Social media is here to stay, bringing with it a new set of questions for parents to ponder. Thinking carefully about what we post online — especially as it pertains to our kids — is an integral process for families to go through together.
Engaging in social media can be an effective way for us to maintain our social and family connections in this busy world. A single post can reach dozens of people who we not might not see on a regular basis. It's a great way to stay up to date and learn more about the people in our lives.
At the same time, we need to think through what kinds of images we post and what kind of tone and message we want our social media posts to portray. Think through the values you have as a family and then consider how social media can be an extension or a reflection of these values.
For example, I recommend that families commit to being positive social media role models. I encourage families to post things that have a positive tone. If you have one moment to connect with someone in your network, let that moment be an opportunity to make the other person smile. Talk to your children about what this means and how you do this. Something I tell children is: only pay forward compliments, never insults. Only "like" or "share" things that are positive or have positive content. Do not post embarrassing photos of other people and don't share embarrassing photos of other people. Never troll. Never spread hatred or negativity.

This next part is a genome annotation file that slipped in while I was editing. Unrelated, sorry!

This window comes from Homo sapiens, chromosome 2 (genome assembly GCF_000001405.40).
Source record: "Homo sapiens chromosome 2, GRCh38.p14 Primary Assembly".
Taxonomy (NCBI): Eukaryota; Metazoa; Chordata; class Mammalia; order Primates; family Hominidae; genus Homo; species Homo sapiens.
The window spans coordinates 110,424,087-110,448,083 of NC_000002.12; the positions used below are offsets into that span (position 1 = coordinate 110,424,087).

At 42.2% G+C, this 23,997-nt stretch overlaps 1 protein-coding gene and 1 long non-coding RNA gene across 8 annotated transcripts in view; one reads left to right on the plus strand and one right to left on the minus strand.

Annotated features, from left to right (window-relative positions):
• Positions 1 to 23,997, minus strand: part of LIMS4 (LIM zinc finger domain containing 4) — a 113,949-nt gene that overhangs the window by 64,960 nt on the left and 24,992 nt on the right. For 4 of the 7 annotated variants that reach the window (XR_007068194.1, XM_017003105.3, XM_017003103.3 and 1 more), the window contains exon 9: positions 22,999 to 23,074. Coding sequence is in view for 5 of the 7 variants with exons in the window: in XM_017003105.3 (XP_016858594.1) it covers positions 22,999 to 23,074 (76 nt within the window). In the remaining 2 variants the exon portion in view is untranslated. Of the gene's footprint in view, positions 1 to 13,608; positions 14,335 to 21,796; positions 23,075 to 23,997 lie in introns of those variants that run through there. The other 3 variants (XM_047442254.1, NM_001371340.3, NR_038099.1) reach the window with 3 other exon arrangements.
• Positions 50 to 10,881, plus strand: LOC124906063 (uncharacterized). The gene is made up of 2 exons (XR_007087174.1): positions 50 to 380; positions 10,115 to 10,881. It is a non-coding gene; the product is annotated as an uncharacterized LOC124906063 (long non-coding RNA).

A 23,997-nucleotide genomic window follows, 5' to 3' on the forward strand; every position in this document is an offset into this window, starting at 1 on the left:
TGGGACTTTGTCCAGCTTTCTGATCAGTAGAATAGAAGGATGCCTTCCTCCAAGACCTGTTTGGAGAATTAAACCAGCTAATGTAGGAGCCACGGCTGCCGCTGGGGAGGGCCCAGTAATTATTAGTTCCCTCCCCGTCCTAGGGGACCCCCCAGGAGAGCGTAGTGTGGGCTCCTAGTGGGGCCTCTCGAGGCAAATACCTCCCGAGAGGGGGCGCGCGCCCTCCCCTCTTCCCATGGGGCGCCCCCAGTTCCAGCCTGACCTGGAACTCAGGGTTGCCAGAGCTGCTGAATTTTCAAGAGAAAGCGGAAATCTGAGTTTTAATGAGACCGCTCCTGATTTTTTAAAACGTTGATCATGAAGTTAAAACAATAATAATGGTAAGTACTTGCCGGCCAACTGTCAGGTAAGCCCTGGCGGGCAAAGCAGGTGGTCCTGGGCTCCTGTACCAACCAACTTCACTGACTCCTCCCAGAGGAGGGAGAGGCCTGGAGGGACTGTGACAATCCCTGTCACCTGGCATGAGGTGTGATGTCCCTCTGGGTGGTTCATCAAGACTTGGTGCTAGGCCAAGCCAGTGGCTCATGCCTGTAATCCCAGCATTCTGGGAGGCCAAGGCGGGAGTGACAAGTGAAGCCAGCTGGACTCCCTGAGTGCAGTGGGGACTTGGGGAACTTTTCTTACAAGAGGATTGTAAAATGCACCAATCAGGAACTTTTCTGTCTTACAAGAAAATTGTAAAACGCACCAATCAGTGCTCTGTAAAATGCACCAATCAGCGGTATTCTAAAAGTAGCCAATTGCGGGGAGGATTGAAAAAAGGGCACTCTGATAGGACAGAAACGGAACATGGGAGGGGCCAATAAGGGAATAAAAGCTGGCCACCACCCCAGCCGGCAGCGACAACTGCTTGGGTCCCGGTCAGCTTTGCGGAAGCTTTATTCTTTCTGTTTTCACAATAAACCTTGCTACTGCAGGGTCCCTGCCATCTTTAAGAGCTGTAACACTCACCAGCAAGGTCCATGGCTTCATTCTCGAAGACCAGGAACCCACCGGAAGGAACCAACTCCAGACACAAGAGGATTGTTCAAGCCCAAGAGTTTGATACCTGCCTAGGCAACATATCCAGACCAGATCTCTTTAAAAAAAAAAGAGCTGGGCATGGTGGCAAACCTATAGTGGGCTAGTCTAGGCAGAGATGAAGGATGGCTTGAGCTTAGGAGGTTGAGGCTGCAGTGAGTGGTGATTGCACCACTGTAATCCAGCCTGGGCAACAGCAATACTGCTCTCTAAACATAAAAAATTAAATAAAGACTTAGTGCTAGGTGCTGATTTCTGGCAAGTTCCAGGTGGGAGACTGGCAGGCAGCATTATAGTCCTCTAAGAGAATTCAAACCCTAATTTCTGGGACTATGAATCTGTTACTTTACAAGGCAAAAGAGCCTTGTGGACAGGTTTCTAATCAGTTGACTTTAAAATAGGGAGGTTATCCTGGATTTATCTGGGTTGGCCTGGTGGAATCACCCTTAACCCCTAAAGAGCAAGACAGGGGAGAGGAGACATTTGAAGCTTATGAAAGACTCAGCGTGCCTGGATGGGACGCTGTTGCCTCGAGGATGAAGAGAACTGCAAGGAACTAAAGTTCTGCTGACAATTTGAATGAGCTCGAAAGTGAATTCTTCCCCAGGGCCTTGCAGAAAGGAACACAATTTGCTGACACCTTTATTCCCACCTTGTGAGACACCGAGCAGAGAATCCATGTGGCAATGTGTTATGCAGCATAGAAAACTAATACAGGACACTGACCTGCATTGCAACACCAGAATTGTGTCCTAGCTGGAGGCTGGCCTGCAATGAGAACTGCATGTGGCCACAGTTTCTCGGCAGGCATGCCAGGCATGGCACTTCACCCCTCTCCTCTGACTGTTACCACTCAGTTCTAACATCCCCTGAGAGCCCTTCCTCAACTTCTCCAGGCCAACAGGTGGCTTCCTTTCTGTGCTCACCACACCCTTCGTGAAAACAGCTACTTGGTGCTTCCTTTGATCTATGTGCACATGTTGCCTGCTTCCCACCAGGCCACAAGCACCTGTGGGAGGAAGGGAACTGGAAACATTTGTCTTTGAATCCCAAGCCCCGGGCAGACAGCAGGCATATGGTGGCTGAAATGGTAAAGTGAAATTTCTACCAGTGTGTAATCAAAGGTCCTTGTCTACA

I am also supportive of families who want to use social media as a way of advocating for social causes. This would be a family decision. If the families agrees that doing so is in line with their values, then they would create and share posts about advocating for social change.
You really do not have control in the end of who sees your child.
I also encourage families to talk about online boundaries. It is a good idea for parents to both discuss this with their children and to be a role model. It is respectful and sets a good example to ask the child if it's OK to post something that involves them. As the child gets older, encourage him or her to do the same when they engage in their own social media activity that includes others.
It is important for parents to remember that once they post a picture of their child online, anyone in their network can share that photo and so you really do not have control in the end of who sees your child. You need to really think that through before you post anything.
It is also crucial for separated or divorced parents to communicate effectively about what they choose to post regarding the children they co-parent. It's a good idea to include this topic as a point in separation agreements and then follow through on the agreed upon rules.
Let's ensure that our children grow up to use social media responsibly!
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